Anyone concerned about food risks related, for example, to acrylamide, bovine spongiform encephalopathy (BSE) or food supplements is confronted with vast and complex landscapes of political debates, with various uncertainties, contested responsibilities, competing knowledge and ambivalent value-making. In risk assessment procedures, these fluid complexities often get simplified to come to any evaluation at all. A retrospective review of risk scandals, however, highlights that most risks arise just from those connections in production, usage and disposal which remained unseen or were even blinded out during previous risk assessment. To better deal with these 'unknown unknowns', society at large and decision-makers in particular need not only new strategies to avoid manufactured uncertainties but also more comprehensive knowledge tools and concepts to fully explore potential sources and connections of hazards, risks and uncertainties. Facing this challenge of risk governance, the paper discusses the potential of the visualisation ('mapping') of risk controversies and introduces the concept of 'risk infrastructures'. The aim is to equip stakeholders, laypersons and decision-makers with risk mappings which make visible how competing knowledge claims, protagonists, institutional settings, facts and values are related to each other. It will do so in referring to a prototype software application of such a 're-assembling strategy' (Actor-Network-Theory (ANT)) called 'Risk Cartography'.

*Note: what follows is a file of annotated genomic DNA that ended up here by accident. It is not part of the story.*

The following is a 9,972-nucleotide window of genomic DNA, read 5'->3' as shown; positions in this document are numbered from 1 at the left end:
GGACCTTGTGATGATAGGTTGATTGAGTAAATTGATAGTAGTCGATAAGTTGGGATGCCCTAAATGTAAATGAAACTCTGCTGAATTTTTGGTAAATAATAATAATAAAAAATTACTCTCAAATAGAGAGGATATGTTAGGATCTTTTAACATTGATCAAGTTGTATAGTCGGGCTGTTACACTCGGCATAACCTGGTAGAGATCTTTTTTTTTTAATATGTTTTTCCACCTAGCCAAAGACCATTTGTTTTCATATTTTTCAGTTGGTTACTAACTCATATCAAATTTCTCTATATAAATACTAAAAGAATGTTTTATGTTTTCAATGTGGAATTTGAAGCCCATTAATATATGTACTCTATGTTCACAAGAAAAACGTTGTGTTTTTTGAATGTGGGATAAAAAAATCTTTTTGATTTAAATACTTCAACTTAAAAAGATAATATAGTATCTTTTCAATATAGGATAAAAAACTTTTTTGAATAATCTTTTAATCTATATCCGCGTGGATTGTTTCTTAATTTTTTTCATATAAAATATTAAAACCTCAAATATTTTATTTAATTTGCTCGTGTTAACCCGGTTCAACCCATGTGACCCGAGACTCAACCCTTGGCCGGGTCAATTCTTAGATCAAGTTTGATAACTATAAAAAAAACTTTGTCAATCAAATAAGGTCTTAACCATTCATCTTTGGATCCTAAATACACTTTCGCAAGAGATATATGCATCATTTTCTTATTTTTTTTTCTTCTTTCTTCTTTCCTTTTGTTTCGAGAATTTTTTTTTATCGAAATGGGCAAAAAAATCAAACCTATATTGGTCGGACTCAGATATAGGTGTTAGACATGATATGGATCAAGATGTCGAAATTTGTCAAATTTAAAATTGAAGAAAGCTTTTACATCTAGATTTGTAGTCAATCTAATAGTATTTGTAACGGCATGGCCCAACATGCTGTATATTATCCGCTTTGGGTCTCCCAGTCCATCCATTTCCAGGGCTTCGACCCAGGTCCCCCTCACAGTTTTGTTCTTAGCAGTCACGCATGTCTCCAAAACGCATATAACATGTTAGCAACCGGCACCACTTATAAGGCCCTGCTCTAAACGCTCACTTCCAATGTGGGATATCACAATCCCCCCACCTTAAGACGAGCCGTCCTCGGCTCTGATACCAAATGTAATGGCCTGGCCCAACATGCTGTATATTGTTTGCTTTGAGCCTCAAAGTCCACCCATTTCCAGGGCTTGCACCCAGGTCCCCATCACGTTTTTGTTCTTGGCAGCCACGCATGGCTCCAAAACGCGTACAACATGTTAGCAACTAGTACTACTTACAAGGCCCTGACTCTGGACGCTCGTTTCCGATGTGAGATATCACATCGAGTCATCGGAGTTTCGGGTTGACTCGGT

Department of Sociology, Munich Institute for Social and Sustainability Research (MPS), Munich, Germany 2:
Department of Applied Social Sciences, University of Applied Sciences, Munich, Germany